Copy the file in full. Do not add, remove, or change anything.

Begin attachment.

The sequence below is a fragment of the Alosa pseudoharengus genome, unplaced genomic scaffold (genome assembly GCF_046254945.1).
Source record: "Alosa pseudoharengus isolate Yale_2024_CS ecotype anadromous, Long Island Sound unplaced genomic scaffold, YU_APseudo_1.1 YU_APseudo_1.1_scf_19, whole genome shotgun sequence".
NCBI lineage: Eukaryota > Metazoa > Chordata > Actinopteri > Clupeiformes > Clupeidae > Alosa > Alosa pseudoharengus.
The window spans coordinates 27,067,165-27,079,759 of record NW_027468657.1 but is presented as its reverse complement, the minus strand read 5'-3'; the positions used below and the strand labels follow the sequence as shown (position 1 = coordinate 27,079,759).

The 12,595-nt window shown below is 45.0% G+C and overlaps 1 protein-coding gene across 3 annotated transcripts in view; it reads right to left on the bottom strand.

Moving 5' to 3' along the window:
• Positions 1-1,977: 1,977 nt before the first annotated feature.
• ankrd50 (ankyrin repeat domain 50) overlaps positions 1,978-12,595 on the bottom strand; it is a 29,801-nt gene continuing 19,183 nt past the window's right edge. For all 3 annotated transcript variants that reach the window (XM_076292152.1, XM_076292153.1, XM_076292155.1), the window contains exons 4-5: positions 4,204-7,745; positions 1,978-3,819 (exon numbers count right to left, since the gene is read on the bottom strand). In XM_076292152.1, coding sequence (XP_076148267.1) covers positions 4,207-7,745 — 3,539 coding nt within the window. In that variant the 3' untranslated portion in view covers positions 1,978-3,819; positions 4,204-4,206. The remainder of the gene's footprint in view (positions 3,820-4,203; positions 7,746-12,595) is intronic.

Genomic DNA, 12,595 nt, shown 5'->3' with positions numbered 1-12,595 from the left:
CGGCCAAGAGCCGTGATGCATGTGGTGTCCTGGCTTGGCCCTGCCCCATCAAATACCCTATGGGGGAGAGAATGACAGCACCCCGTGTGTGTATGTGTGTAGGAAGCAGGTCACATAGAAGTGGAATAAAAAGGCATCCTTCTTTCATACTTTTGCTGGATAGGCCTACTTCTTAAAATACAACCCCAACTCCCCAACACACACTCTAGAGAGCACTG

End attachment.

The sequence below is a fragment of the Alosa pseudoharengus genome, unplaced genomic scaffold (genome assembly GCF_046254945.1).
Source record: "Alosa pseudoharengus isolate Yale_2024_CS ecotype anadromous, Long Island Sound unplaced genomic scaffold, YU_APseudo_1.1 YU_APseudo_1.1_scf_19, whole genome shotgun sequence".
NCBI lineage: Eukaryota > Metazoa > Chordata > Actinopteri > Clupeiformes > Clupeidae > Alosa > Alosa pseudoharengus.
The window spans coordinates 27,067,165-27,079,759 of record NW_027468657.1 but is presented as its reverse complement, the minus strand read 5'-3'; the positions used below and the strand labels follow the sequence as shown (position 1 = coordinate 27,079,759).

The 12,595-nt window shown below is 45.0% G+C and overlaps 1 protein-coding gene across 3 annotated transcripts in view; it reads right to left on the bottom strand.

Moving 5' to 3' along the window:
• Positions 1-1,977: 1,977 nt before the first annotated feature.
• ankrd50 (ankyrin repeat domain 50) overlaps positions 1,978-12,595 on the bottom strand; it is a 29,801-nt gene continuing 19,183 nt past the window's right edge. For all 3 annotated transcript variants that reach the window (XM_076292152.1, XM_076292153.1, XM_076292155.1), the window contains exons 4-5: positions 4,204-7,745; positions 1,978-3,819 (exon numbers count right to left, since the gene is read on the bottom strand). In XM_076292152.1, coding sequence (XP_076148267.1) covers positions 4,207-7,745 — 3,539 coding nt within the window. In that variant the 3' untranslated portion in view covers positions 1,978-3,819; positions 4,204-4,206. The remainder of the gene's footprint in view (positions 3,820-4,203; positions 7,746-12,595) is intronic.

Genomic DNA, 12,595 nt, shown 5'->3' with positions numbered 1-12,595 from the left:
CGGCCAAGAGCCGTGATGCATGTGGTGTCCTGGCTTGGCCCTGCCCCATCAAATACCCTATGGGGGAGAGAATGACAGCACCCCGTGTGTGTATGTGTGTAGGAAGCAGGTCACATAGAAGTGGAATAAAAAGGCATCCTTCTTTCATACTTTTGCTGGATAGGCCTACTTCTTAAAATACAACCCCAACTCCCCAACACACACTCTAGAGAGCACTG